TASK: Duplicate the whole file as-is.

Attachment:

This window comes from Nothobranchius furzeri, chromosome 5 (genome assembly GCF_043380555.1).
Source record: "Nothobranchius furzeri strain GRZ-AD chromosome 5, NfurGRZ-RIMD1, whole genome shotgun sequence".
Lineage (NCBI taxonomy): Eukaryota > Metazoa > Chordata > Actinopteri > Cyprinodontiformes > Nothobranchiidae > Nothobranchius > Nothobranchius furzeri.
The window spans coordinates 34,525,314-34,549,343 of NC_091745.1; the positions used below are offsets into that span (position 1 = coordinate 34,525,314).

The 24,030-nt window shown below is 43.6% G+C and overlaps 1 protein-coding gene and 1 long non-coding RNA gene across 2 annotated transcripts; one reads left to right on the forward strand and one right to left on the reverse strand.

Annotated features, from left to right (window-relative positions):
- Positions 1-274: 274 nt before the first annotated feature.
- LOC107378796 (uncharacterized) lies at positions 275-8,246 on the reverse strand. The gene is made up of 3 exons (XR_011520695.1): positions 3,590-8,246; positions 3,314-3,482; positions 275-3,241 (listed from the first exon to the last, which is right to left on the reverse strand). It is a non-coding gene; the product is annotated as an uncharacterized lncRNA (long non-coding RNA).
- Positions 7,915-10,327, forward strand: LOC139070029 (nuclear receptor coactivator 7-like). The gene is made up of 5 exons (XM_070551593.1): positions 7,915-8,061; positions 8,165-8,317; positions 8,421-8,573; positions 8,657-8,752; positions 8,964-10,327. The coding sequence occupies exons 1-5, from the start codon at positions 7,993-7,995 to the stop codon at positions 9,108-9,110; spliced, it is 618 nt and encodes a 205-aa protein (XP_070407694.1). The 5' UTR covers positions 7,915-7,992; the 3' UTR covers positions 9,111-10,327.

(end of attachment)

This window comes from Nothobranchius furzeri, chromosome 5 (genome assembly GCF_043380555.1).
Source record: "Nothobranchius furzeri strain GRZ-AD chromosome 5, NfurGRZ-RIMD1, whole genome shotgun sequence".
Lineage (NCBI taxonomy): Eukaryota > Metazoa > Chordata > Actinopteri > Cyprinodontiformes > Nothobranchiidae > Nothobranchius > Nothobranchius furzeri.
The window spans coordinates 34,525,314-34,549,343 of NC_091745.1; the positions used below are offsets into that span (position 1 = coordinate 34,525,314).

The 24,030-nt window shown below is 43.6% G+C and overlaps 1 protein-coding gene and 1 long non-coding RNA gene across 2 annotated transcripts; one reads left to right on the forward strand and one right to left on the reverse strand.

Annotated features, from left to right (window-relative positions):
- Positions 1-274: 274 nt before the first annotated feature.
- LOC107378796 (uncharacterized) lies at positions 275-8,246 on the reverse strand. The gene is made up of 3 exons (XR_011520695.1): positions 3,590-8,246; positions 3,314-3,482; positions 275-3,241 (listed from the first exon to the last, which is right to left on the reverse strand). It is a non-coding gene; the product is annotated as an uncharacterized lncRNA (long non-coding RNA).
- Positions 7,915-10,327, forward strand: LOC139070029 (nuclear receptor coactivator 7-like). The gene is made up of 5 exons (XM_070551593.1): positions 7,915-8,061; positions 8,165-8,317; positions 8,421-8,573; positions 8,657-8,752; positions 8,964-10,327. The coding sequence occupies exons 1-5, from the start codon at positions 7,993-7,995 to the stop codon at positions 9,108-9,110; spliced, it is 618 nt and encodes a 205-aa protein (XP_070407694.1). The 5' UTR covers positions 7,915-7,992; the 3' UTR covers positions 9,111-10,327.